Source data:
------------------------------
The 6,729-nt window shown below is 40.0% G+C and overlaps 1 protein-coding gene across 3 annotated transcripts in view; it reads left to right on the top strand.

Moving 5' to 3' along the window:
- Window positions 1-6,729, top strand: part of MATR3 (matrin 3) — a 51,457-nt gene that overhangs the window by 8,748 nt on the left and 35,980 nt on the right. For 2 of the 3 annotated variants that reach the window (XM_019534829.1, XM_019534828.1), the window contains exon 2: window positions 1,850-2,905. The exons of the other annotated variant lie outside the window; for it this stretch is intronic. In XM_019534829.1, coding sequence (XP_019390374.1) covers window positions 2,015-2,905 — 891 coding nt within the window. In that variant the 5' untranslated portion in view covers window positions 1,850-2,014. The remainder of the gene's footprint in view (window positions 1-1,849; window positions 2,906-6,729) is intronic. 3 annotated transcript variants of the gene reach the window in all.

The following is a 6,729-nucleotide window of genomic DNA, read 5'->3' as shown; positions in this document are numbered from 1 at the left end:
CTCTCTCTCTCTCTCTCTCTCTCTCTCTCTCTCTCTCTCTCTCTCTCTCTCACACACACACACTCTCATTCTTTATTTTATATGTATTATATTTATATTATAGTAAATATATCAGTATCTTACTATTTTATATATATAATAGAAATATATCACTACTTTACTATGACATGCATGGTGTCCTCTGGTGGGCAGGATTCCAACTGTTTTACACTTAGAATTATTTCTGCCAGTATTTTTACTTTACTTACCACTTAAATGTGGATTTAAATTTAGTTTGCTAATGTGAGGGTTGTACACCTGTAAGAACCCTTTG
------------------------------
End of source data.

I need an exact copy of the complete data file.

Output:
The 6,729-nt window shown below is 40.0% G+C and overlaps 1 protein-coding gene across 3 annotated transcripts in view; it reads left to right on the top strand.

Moving 5' to 3' along the window:
- Window positions 1-6,729, top strand: part of MATR3 (matrin 3) — a 51,457-nt gene that overhangs the window by 8,748 nt on the left and 35,980 nt on the right. For 2 of the 3 annotated variants that reach the window (XM_019534829.1, XM_019534828.1), the window contains exon 2: window positions 1,850-2,905. The exons of the other annotated variant lie outside the window; for it this stretch is intronic. In XM_019534829.1, coding sequence (XP_019390374.1) covers window positions 2,015-2,905 — 891 coding nt within the window. In that variant the 5' untranslated portion in view covers window positions 1,850-2,014. The remainder of the gene's footprint in view (window positions 1-1,849; window positions 2,906-6,729) is intronic. 3 annotated transcript variants of the gene reach the window in all.

The following is a 6,729-nucleotide window of genomic DNA, read 5'->3' as shown; positions in this document are numbered from 1 at the left end:
CTCTCTCTCTCTCTCTCTCTCTCTCTCTCTCTCTCTCTCTCTCTCTCTCTCACACACACACACTCTCATTCTTTATTTTATATGTATTATATTTATATTATAGTAAATATATCAGTATCTTACTATTTTATATATATAATAGAAATATATCACTACTTTACTATGACATGCATGGTGTCCTCTGGTGGGCAGGATTCCAACTGTTTTACACTTAGAATTATTTCTGCCAGTATTTTTACTTTACTTACCACTTAAATGTGGATTTAAATTTAGTTTGCTAATGTGAGGGTTGTACACCTGTAAGAACCCTTTG